Last week, the consulting firm Manuel, Daniels, Burke International, LLC, released a report about the Savannah Chatham Metropolitan Police Department (SCMPD) in picturesque Savannah, GA.
For the public, that means lots of yawning.
But that department is trying to regain public trust after years of internal problems, and Interim Chief Julie Tolbert certainly has her hands full.
As in most places, change takes time.
For the most part, the report focuses on a single branch of the police department (IAD), but one released statistic is shocking.
Well, shocking in dumpster-fire fashion.
Through attrition, the SCMPD lost 107 officers in 2012, and another 121 officers in 2013.
In other words...
THEY LOST 228 OFFICER IN JUST TWO YEARS!
The agency's website lists that the SCMPD employs around 600 officers.
So, the SCMPD lost over 1/3 of its uniformed workforce?
Dumpster Fire! Dumpster Fire!
Now, there are legitimate reasons that officers or any other workers leave jobs.
Things like maybe the workforce was older and they just had lots ready to retire.
Or, their government offered an early retirement package in 2012 and 2013 to reduce costs.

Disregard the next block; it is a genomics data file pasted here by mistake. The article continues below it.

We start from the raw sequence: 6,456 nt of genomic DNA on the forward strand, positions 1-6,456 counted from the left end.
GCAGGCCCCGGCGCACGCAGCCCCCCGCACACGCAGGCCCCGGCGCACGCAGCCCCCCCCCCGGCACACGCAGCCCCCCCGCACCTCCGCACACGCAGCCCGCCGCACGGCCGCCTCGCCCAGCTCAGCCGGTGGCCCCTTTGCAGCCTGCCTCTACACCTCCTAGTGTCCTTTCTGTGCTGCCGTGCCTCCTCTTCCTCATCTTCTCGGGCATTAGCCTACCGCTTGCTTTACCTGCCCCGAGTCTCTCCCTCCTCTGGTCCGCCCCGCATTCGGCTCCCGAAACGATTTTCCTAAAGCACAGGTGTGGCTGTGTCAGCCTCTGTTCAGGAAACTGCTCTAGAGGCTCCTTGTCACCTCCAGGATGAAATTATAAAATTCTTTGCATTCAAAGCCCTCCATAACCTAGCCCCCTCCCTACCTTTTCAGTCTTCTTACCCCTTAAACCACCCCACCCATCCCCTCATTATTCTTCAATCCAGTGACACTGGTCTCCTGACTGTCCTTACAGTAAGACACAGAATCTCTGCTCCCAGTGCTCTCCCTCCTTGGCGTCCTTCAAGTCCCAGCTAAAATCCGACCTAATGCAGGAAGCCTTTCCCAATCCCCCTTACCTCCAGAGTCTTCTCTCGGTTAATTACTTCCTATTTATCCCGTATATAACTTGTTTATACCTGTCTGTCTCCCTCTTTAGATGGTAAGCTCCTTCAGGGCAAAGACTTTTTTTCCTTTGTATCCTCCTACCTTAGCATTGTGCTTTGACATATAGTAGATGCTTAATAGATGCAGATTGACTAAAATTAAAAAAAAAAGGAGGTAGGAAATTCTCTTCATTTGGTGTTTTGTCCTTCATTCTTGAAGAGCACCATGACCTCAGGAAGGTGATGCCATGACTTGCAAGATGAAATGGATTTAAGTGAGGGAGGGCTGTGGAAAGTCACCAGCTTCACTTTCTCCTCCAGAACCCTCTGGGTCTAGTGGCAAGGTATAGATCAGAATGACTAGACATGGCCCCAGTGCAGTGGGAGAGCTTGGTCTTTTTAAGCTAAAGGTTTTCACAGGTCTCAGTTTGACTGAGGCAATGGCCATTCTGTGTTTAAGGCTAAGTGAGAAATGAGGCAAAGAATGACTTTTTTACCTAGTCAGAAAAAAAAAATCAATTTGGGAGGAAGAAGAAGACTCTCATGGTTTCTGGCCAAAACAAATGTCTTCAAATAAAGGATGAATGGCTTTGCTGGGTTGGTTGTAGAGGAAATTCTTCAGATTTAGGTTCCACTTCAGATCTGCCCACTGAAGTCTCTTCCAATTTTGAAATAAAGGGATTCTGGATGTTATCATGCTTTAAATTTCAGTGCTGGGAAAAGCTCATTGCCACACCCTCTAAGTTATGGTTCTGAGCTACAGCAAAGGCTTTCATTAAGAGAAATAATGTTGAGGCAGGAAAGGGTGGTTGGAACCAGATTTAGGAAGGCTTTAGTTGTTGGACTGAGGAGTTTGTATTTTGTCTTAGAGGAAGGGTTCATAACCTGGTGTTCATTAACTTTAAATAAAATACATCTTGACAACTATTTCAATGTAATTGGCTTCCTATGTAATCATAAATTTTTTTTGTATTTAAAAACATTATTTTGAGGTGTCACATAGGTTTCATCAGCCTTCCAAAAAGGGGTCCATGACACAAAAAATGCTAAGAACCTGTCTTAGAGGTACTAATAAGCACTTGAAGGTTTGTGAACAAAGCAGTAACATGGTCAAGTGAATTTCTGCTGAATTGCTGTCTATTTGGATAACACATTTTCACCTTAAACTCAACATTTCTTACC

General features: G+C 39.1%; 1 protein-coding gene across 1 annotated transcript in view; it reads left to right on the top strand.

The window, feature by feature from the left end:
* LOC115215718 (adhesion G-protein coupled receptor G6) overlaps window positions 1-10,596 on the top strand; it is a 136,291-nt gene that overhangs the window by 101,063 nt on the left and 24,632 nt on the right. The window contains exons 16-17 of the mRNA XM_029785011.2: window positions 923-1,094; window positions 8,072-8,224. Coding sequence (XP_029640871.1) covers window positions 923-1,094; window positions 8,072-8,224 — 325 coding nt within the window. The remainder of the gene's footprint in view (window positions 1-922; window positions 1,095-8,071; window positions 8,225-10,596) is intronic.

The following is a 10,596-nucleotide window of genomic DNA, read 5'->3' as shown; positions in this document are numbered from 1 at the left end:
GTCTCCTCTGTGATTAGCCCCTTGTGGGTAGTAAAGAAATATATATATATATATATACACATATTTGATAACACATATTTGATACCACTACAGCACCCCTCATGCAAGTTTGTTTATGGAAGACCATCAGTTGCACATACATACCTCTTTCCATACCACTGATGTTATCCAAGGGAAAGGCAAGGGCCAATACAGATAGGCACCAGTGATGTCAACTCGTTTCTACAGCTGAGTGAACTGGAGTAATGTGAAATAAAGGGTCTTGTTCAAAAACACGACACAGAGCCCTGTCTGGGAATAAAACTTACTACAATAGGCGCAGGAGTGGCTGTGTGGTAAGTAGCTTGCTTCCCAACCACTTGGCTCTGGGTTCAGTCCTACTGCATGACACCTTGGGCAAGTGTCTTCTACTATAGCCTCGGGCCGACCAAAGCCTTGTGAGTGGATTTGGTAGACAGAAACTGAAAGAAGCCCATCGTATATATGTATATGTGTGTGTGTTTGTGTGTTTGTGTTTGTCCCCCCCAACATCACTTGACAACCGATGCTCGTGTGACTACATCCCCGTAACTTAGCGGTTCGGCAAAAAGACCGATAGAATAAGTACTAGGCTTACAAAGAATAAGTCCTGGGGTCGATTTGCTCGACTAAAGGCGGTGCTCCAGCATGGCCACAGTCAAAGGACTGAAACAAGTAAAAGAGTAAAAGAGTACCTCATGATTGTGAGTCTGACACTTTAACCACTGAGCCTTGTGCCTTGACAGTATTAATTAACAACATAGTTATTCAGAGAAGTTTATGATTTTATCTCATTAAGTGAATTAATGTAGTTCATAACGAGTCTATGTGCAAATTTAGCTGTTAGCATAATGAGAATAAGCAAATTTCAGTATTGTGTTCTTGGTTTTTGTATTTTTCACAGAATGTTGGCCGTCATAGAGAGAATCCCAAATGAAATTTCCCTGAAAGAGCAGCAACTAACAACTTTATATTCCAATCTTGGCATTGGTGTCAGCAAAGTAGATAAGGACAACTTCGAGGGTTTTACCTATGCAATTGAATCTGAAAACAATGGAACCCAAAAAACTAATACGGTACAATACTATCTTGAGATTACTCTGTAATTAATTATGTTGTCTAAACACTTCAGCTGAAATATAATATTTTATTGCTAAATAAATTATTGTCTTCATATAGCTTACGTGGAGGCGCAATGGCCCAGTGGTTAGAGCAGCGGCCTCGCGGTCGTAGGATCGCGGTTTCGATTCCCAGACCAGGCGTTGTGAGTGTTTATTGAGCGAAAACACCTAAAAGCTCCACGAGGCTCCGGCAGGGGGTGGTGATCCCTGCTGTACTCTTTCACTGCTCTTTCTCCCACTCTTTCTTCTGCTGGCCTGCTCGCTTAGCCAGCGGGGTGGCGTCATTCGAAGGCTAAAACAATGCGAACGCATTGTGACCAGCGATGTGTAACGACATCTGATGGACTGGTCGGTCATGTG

Perhaps, the 228 officers are shared winners in the latest Powerball Lottery.
Ok, maybe not. What is more likely?
It was just a super sucky place to work.
Unfortunately, I usually assume the latter reason until proven otherwise, and the consultants (via their study) found evidence with the crappy employer theory.
On Page 7 of the report, the consultants admit that it is unknown as to why so many officers left the SCMPD, as the agency did not keep such records (really?).
But, their interviews with current personnel indicated that "dissatisfaction with the climate of favoritism" played a role.
Oh favoritism. That is a morale killer.
As such, the consultants recommend that the agency initiate an exit interview program to better understand employee attrition.
I see that the police department maintains national accreditation through the The Commission on Accreditation for Law Enforcement Agencies (CALEA).
CALEA recognition is not easily attained.
Perhaps a good starting point for Chief Tolbert and agency reforms is to look at the CALEA standards that the SCMPD says it is meeting.
Are these required CALEA personnel and policy standards truly being met, or is it simply a game of smoke and mirrors to make the agency appear professional?
Currently, the dumpster fire continues in Savannah and the tax-paying citizens are the losers.
You can view the full SCMPD report by clicking here.
Question: Exit interviews are effective and common sense dictates that they should be used regularly by employers. Have you ever participated in an exit interview when leaving a job?
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